To see which of the distributions describes more closely the pattern of exogenous Yan degradation, we designed a Matlab‐based image analysis software for semi‐automatic analysis of Yan intensities (Figure 6D; Materials and methods). Yan levels were monitored by immunofluorescence, at an intensity that maintained the linear response. Using this program, the ratio between ectopic Yan level in the cells within Yan degradation border and the mean level of ectopic Yan in cells outside this border was measured. Clearly, the distribution of exogenous Yan intensities most closely resembles the prediction of the zero‐order ultrasensitivity model (Figure 6H, upper panel).
We note that although there are two consecutive reactions leading to Yan degradation, that is, MAPK‐dependent phosphorylation and nuclear export, it is unlikely that nuclear export will function at the zero‐order regime and produce the observed behavior. Yan nuclear export utilizes the general CRM1‐mediated machinery (Tootle et al, 2003), which is ubiquitously utilized for a broad range of proteins (Gorlich and Kutay, 1999), and its components are thought to be in excess. Indeed, when the same methodology was used to follow the level of ectopically expressed YanD within the endogenous degradation domain, very few cells with intermediate or high levels of YanD were scored (Figure 6H, lower panel), indicating that the kinetics of YanD degradation is rapid, as the step of phosphorylation by MAPK was bypassed.
Our results established the instructive role of MAPK in defining the border of Yan degradation, and have shown that phosphorylation of S127 by MAPK is the critical event leading to Yan degradation. We thus sought a mechanism that may account for the sharp degradation boundaries of Yan in the embryo, which is generated by the circuitry controlling Yan phosphorylation. The Yan nuclear export pathway has been studied in detail in cell culture (O'Neill et al, 1994; Tootle et al, 2003; Song et al, 2005). These studies indicate that Yan is maintained in the nucleus as a polymer. Association with Mae dissociates the polymer to generate heterodimers that are susceptible for MAPK phosphorylation. Prior to phosphorylation, the association of Yan monomers with the Crm1 nuclear export machinery is low and is further compromised by association with Mae. Following phosphorylation, association of Yan with Crm1 is favored over its association with Mae, and hence nuclear export ensues. Although it was possible in cell culture to induce nuclear export of monomeric Yan in the absence of phosphorylation under conditions where Crm1 is provided in excess, clearly these conditions do not reflect the in vivo setting, where Crm1 levels are uniform, and MAPK phosphorlation is essential and instructive for nuclear export. Our studies focus on the dissection of the pathway in vivo.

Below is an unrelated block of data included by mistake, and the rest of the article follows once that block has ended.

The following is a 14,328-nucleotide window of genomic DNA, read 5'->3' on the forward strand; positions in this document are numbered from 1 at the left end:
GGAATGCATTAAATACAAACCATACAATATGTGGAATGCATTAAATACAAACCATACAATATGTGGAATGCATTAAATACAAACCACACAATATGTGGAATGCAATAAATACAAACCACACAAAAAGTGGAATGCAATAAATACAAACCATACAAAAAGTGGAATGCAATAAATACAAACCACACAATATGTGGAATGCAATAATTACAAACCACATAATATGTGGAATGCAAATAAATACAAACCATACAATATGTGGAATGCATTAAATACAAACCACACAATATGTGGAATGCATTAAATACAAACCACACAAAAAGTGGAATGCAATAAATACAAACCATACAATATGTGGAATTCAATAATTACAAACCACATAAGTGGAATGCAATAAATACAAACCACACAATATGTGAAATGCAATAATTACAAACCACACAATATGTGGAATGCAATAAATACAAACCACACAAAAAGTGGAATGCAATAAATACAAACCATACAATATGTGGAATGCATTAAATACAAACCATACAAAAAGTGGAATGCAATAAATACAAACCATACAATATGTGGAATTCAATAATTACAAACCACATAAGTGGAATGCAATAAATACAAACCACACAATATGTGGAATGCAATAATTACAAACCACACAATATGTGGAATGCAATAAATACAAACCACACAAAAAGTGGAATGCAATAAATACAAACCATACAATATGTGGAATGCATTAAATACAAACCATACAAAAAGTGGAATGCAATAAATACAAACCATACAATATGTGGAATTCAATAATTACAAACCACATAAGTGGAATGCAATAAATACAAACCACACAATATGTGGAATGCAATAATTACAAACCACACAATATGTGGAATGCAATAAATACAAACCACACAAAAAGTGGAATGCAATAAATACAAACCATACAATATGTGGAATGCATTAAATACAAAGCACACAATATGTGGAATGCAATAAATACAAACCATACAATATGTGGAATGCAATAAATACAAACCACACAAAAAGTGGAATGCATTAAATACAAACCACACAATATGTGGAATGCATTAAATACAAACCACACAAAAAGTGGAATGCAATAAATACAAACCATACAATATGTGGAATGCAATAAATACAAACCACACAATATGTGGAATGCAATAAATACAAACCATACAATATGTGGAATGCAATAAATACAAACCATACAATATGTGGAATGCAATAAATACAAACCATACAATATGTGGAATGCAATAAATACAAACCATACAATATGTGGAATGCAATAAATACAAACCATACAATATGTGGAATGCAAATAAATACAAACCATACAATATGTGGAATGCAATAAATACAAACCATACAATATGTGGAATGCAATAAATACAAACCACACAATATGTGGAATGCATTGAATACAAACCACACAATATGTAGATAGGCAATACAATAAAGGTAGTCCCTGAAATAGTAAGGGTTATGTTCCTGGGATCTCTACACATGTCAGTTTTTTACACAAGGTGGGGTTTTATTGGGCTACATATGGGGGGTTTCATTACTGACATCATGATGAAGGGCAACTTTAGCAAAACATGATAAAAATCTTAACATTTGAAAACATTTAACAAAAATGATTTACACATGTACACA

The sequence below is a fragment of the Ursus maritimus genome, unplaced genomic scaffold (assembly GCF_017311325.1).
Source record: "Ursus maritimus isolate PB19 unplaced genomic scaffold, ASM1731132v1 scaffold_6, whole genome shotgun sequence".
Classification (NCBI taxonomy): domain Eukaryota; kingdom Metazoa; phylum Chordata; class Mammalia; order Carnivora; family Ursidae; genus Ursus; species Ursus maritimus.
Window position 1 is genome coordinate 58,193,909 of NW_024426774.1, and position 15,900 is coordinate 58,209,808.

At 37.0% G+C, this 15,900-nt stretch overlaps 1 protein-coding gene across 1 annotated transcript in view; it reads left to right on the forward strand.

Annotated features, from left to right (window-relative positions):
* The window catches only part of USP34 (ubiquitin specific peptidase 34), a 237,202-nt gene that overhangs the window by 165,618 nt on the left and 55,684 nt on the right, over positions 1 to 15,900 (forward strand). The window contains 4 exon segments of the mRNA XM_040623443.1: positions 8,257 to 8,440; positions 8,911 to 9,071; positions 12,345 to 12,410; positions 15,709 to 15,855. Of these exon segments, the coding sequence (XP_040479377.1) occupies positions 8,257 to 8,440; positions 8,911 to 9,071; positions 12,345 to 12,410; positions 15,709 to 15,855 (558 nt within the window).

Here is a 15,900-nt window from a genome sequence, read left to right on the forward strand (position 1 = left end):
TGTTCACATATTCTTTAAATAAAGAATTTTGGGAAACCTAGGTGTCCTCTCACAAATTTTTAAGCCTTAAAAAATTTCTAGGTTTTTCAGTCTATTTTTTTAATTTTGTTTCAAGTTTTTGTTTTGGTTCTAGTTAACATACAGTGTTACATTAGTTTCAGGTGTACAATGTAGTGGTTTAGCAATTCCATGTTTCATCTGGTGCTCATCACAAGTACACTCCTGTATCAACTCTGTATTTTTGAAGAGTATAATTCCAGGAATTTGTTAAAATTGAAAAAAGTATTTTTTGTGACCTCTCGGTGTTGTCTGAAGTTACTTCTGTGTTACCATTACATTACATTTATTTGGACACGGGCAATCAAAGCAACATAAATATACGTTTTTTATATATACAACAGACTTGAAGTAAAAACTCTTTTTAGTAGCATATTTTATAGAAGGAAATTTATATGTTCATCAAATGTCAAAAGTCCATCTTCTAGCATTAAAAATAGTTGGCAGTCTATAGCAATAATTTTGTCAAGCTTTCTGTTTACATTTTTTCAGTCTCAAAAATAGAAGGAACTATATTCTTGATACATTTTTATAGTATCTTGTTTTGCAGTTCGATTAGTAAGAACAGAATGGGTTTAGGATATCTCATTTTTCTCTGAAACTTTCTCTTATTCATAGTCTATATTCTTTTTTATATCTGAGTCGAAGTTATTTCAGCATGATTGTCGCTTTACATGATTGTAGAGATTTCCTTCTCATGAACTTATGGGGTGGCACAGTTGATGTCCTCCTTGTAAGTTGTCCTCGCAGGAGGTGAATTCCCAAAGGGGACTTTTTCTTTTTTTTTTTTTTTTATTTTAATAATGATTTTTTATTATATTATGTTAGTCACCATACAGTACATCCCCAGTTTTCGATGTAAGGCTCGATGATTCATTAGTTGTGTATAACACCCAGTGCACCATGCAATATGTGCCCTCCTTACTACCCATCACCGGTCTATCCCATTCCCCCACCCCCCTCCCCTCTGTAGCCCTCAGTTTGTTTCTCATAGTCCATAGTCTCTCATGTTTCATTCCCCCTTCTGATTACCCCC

The results have ruled out cooperativity as a source for threshold in this system. Indeed, this model was also regarded as less plausible in view of previous experimental results: although Yan contains eight potential phosphorylation sites, only one of these sites, that is adjacent to the SAM domain (S127), is necessary for Yan nuclear export and degradation (Rebay and Rubin, 1995; Qiao et al, 2004).
Zero‐order ultrasensitivity emerged as an alternative attractive paradigm. Graded MAPK‐dependent activation leading to Yan phosphorylation on the one hand, and a constant rate of Yan dephosphorylation on the other, may generate zero‐order kinetics. The motivation to distinguish between the first‐ and zero‐order cases stems from the classic work of Goldbeter and Koshland (1981), who demonstrated that a loop of reversible phosphorylation can function as a threshold generator, through a mechanism they termed ‘zero‐order ultrasensitivity’. This mechanism is realized when the enzymes are limiting and the substrate is present at levels that significantly exceed the reaction dissociation constants (Km and Kp), such that both the kinase and the phosphatase are saturated by their substrates. Under these conditions, the rate of the enzymatic reactions is independent of the level of the substrate, and proceeds at maximal speed. The faster reaction will dominate, resulting in a steady‐state situation where the substrate is either fully phosphorylated or fully dephosphorylated. Indeed, in such a case, an ‘all to none’ change in the phosphorylated state of Yan will be observed at a particular value of MAPK activity.